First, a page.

Animal rights advocates won a surprise victory after an 11th hour deal was struck that will likely lead to an animal shelter being built just outside Co-op City.
Councilman Andy King, who represents the area, urged his colleagues to support a Uniform Land Use Review Procedure proposal at an NYC City Council Land Use Committee meeting on Monday, November 5 to build the first full-service animal shelter in the borough in decades at 2050 Bartow Avenue.
King’s change of heart came after negotiations with Mayor de Blasio and his administration resulted in significant concessions for Co-op City in return for his support.
According to an animal rights advocate supporting the proposal, King met with constituents on Saturday, November 3 to explain the mayor’s concessions, as well as the additional program funding Council Speaker Corey Johnson offered.
The city’s Memorandum Of Understanding offered community space and programming in the new animal shelter, a youth theater across the street from the planned shelter in a closed Bingo hall funded by the City Council, a Beacon Program for youth at Truman High School beginning in 2019, a program providing meals for the elderly, fixing ‘Dead-man’s Curve,’ which connects Co-op City’s Section 5 to the rest of the complex, downzoning of C-7 zones from Amusement Park, playground upgrades at P.S. 153, P.S. 160 and M.S. 181 and adding a left-turn lane at Conner Street from Baychester Avenue. The MOU also agreed to improve areas that King represents outside Co-op City such as parkland along the Bronx River Parkway, repair of several heavily used streets, graffiti removal from the bridge traversing the Bronx River Parkway at 233rd Street and more.
The councilman explained that after the unanimous 18-0 City Council Land-use Committee vote, his conversations with the mayor regarding the community’s objections of the ULURP evolved.
Community Board 10 voted in favor of an animal shelter for the borough, but was opposed to the location in light of significant opposition.
“Since that time the conversation has changed,” said King. “Not only is an animal shelter proposed for the site but a number of amenities that will help improve the quality-of-life for the residents of Co-op City and the surrounding area, for our children, as well as the seniors, retirees and working families and individuals.”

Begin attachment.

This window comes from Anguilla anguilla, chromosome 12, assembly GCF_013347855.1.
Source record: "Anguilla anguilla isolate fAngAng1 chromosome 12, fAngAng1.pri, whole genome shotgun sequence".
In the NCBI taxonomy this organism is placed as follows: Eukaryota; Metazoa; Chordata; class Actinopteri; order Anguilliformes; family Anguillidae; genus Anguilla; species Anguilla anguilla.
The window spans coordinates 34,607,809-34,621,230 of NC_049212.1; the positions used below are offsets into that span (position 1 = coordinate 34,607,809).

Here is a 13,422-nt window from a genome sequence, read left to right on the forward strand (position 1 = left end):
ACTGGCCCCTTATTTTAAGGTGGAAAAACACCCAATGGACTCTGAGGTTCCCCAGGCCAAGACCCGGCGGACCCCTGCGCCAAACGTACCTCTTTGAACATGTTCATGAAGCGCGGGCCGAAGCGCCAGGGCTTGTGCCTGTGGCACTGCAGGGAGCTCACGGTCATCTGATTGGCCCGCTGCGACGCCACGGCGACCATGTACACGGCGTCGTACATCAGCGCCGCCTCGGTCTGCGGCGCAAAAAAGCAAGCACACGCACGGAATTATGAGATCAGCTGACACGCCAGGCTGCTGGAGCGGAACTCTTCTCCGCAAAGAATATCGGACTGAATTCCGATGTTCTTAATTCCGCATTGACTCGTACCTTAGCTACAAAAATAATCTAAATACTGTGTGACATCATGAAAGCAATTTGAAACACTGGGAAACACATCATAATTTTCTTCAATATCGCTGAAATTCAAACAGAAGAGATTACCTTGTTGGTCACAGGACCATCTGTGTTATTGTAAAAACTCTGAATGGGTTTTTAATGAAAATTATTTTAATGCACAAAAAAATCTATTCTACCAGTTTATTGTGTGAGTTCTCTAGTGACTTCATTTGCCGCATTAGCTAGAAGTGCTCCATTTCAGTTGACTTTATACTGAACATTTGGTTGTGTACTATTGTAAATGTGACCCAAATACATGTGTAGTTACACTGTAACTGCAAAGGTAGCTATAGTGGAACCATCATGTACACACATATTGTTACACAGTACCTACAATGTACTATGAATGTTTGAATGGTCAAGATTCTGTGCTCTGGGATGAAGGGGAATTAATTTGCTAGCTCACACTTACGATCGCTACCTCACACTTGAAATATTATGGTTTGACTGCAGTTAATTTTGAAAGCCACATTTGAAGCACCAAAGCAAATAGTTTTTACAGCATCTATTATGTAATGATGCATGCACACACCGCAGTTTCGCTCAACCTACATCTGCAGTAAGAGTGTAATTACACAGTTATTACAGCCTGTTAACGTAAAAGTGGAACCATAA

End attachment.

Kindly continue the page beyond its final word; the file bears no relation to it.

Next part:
The councilman said that some of the residents in Co-op City had gone from an emphatic “no” on the proposal to a less ardent stand.
King said that he believes that the animal shelter ULURP for Bartow Avenue will be approved by the full council on Wednesday, November 14.
The borough president, who originally voted against the plan, reversed his objection after learning about the recent developments, and said he looked forward to working with all community stakeholders to implement the plan.
“While I agreed with Co-op City residents that this was not the best site for it, I have always believed our borough needs a full-service animal shelter,” said Diaz. “This compromise brings us the shelter we require.”
Animals advocates in the borough were delighted to learn of the break through and the vote.
Bronx Animal Shelter Endeavor, which has been advocating for a full-service animal shelter for years, said in a statement that the decision was entirely in sync with a new citywide mandate that every borough have a full-service shelter with adoptions and programming by 2024.
“For decades our borough has been underserved in the city’s open admissions shelter system with a whopping 25% of animals entering the shelter system coming from the Bronx,” said Donna Dechiaro, BASE co-founder.
“We want the future animal shelter to boast 100% placement of Bronx animals entering the shelter.”
The animal shelter will feature educational programs, as well as providing over 100 jobs and more time and space for pet adoptions, said Poggi.
Roxanne Delgado, leader of Bronx Animal Right Electors, another organization advocating for the shelter, said that she had heard from sources the City Council received many communications in support of the 2050 Bartow Avenue site.
Ann Dempewolf of Edgewater Park, who is part of BARE, said she believes that the shelter will provide low-cost veterinary care and food, and believes that this will lead to a decrease in surrenders of pets for financial reasons.
BASE co-founder Marion Koenig thanked King for his support of the project.